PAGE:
This week’s top release, the sophomore album from ex-System of a Down singer Serj Tankian, was originally supposed to come out two weeks ago, but Tankian ordered the album pushed back when the plant manufacturing the liner notes ran out of tree-free paper, a more eco-friendly alternative to traditional wood-pulp paper. This action is just another in a growing list of examples of rock and metal performers adopting a cause or fund to support. The environment has been a pet project for Tankian for a long time – both of System of a Down’s last two albums, Mezmerize and Hypnotize, as well as Tankian’s solo debut, Elect the Dead, were printed on tree-free paper. The environment is a hot topic for support in the metal community, but the causes some musicians adopt can be as simple as helping teach others to treat people fairly. No matter what the cause is, seeing the metal community rise up in support of current issues is always a beautiful thing to see, and I hope we see it more often in the future.
Besides Tankian, there are only a few other artists releasing albums this week, giving us another brief respite before getting into October, a month that is positively oversaturated with new releases. This week will likely have prog fans excited, so read on to see the slim (but still top-notch) picks for this week.
Serj Tankian, Imperfect Harmonies (Reprise/Serjical Strike)
The oddity that was Elect the Dead Symphony seems to have affected Tankian more deeply than the majority of those that listened to it, as Imperfect Harmonies seems to take a left turn towards symphonic rock. Tankian has also alluded to using more jazz and electronic elements on this album, which will likely distance his solo work from System of a Down quite a lot. If Tankian is seeking to establish himself completely as a solo artist independent of his old band, then Imperfect Harmonies is the album that will do that.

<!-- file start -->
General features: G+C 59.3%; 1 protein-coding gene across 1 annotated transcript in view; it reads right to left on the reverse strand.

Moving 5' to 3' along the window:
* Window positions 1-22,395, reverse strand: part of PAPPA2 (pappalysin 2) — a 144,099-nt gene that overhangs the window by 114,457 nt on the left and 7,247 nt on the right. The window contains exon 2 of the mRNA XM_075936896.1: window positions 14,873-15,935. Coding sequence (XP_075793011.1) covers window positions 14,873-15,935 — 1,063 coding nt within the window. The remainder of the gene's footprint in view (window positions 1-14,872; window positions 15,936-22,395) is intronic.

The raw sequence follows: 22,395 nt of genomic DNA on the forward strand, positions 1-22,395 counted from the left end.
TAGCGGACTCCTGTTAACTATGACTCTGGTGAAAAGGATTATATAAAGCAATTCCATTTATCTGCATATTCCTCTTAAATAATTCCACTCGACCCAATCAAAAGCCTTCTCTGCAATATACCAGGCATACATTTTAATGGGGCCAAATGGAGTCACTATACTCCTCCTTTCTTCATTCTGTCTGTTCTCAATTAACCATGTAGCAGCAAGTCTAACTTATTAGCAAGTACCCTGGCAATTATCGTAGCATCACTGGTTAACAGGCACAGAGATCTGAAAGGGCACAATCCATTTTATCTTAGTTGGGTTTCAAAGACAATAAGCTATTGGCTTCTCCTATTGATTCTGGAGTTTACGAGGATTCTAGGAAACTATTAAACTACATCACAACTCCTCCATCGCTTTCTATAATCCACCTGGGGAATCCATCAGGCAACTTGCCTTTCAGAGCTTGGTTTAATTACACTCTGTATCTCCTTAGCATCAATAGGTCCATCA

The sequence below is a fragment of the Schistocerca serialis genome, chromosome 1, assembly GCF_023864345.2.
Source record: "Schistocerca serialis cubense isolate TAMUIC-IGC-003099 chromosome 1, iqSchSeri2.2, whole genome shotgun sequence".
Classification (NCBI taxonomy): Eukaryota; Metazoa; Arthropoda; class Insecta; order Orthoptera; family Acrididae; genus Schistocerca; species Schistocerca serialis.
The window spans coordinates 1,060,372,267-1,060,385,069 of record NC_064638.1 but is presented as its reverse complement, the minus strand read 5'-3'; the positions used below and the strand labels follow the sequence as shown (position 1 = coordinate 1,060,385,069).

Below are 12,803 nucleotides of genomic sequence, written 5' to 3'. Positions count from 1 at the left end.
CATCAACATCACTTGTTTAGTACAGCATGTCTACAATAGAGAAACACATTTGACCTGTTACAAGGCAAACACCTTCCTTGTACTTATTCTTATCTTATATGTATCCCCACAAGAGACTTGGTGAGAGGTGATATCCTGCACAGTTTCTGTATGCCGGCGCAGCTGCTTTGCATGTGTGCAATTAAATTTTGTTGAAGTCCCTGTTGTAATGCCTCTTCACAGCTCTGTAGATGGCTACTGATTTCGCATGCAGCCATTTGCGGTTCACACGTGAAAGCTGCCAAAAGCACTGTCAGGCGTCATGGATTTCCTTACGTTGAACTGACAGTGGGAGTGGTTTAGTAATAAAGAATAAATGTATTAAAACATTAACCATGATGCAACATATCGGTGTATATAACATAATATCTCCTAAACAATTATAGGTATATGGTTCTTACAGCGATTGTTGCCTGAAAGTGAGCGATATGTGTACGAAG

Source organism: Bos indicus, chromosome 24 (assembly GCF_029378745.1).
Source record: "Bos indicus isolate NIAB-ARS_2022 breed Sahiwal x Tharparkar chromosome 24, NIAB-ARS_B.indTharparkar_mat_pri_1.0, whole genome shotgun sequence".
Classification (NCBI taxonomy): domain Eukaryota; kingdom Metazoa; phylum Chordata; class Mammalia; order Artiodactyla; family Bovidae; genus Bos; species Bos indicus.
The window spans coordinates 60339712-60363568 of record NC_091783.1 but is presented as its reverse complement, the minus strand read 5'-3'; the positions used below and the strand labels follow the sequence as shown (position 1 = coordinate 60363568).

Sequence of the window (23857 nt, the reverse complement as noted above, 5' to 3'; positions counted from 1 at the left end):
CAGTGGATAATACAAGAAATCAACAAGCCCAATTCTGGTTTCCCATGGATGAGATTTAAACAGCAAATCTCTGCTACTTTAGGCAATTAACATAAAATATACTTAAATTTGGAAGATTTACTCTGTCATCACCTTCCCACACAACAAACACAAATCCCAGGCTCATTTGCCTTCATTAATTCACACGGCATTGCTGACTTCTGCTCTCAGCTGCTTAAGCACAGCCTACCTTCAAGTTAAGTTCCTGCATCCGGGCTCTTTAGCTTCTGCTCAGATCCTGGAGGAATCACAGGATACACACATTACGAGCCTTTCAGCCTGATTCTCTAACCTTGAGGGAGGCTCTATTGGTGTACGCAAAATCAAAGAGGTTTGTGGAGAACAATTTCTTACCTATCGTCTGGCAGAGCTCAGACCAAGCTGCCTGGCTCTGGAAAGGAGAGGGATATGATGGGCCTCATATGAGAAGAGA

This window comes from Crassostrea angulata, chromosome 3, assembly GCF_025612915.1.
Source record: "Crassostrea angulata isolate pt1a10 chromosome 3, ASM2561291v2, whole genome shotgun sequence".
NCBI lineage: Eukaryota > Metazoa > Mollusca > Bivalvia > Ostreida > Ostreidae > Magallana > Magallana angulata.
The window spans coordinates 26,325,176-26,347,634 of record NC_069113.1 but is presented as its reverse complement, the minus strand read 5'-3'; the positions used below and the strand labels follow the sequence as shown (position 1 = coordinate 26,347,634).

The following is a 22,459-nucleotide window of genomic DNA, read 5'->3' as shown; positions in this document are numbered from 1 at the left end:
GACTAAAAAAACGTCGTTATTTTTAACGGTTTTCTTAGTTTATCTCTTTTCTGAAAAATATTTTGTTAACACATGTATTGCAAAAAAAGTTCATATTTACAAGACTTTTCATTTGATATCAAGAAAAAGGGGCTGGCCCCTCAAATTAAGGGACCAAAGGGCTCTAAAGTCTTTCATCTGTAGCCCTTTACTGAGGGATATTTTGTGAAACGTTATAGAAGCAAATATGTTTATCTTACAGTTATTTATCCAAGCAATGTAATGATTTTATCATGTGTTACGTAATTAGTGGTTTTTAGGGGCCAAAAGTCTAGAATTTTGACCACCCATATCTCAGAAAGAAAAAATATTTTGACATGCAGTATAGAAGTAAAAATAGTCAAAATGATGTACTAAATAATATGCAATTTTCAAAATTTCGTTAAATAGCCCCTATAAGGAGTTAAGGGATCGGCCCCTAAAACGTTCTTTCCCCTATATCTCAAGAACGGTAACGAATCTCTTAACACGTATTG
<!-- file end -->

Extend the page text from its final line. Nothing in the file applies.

Torche, Songs for Singles (Hydra Head)
Where does one place Torche in the classification of stoner metal, exactly? They’re too heavy to be grouped with Clutch and the more mainstream stoner metal scene, but they’re not sludgy enough to be grouped with Crowbar and Down, nor do they have the progressive side of Neurosis and Isis. Torche lies somewhere in the middle of these three points on the spectrum, and they have aspects within their music that will appeal to fans of all three styles at different times. Much like Baroness, Torche has a little something for everyone that likes the Southern metal vibe.
Methods of Mayhem, A Public Disservice Announcement (Loud & Proud/Roadrunner)
In the past eighteen months, Roadrunner’s imprint Loud & Proud has gone out of their way to sign a lot of established, veteran bands whose careers seemed to be heading downhill. And while the label has done a good job revitalizing most of these artists, the biggest head-scratcher of the group is Methods of Mayhem, the nu metal band formed by Tommy Lee in 1999. Although the initial run of Methods of Mayhem was short, Lee re-formed the band in 2009 and tried to give it a new image. A Public Disservice Announcement features contributions from people all around the world that wrote parts based on the song stems posted on The Public Record. As such, it’s a safe bet that this album will either be a smash-hit success or a colossal flop, depending on the caliber of the submissions chosen.
Dawnbringer, Nucleus (Profound Lore)
This progressive metal group is fronted by ex-Nachtmystium bassist Chris Black, who writes and performs almost all of the music on their studio albums. Much like Nachtmystium, Dawnbringer draws from a number of different styles to create their sound. However, Dawnbringer is a bit more focused and cohesive – the music can best be described as a fusion of NWOBHM and black metal, with touches of thrash and melodic death metal mixed in for good measure. Progressive black metal fans will adore this record, and fans of both aggressive NWOBHM and melodic black metal will also find lots to enjoy on Nucleus.
Opeth, In Live Concert at the Royal Albert Hall (Roadrunner)
If you are like me and were lucky enough to attend Opeth’s “Evolution XX” tour this past spring, you already know just how special and unique those six concerts were. Those that did not manage to see this incredible tour will now be able to witness the show that took place in London on April 5th. This double-DVD set will feature both sets from the concert – the entirety of Blackwater Park played first, followed by a collection of the band’s hits from their other albums. True devotees can also get the special five-disc edition which includes three CD’s of the concert’s audio recording.
Next Week: DVD’s, reissues, and special collections flock to the store shelves, but all will bow before The Metal God. You know where to be next Tuesday!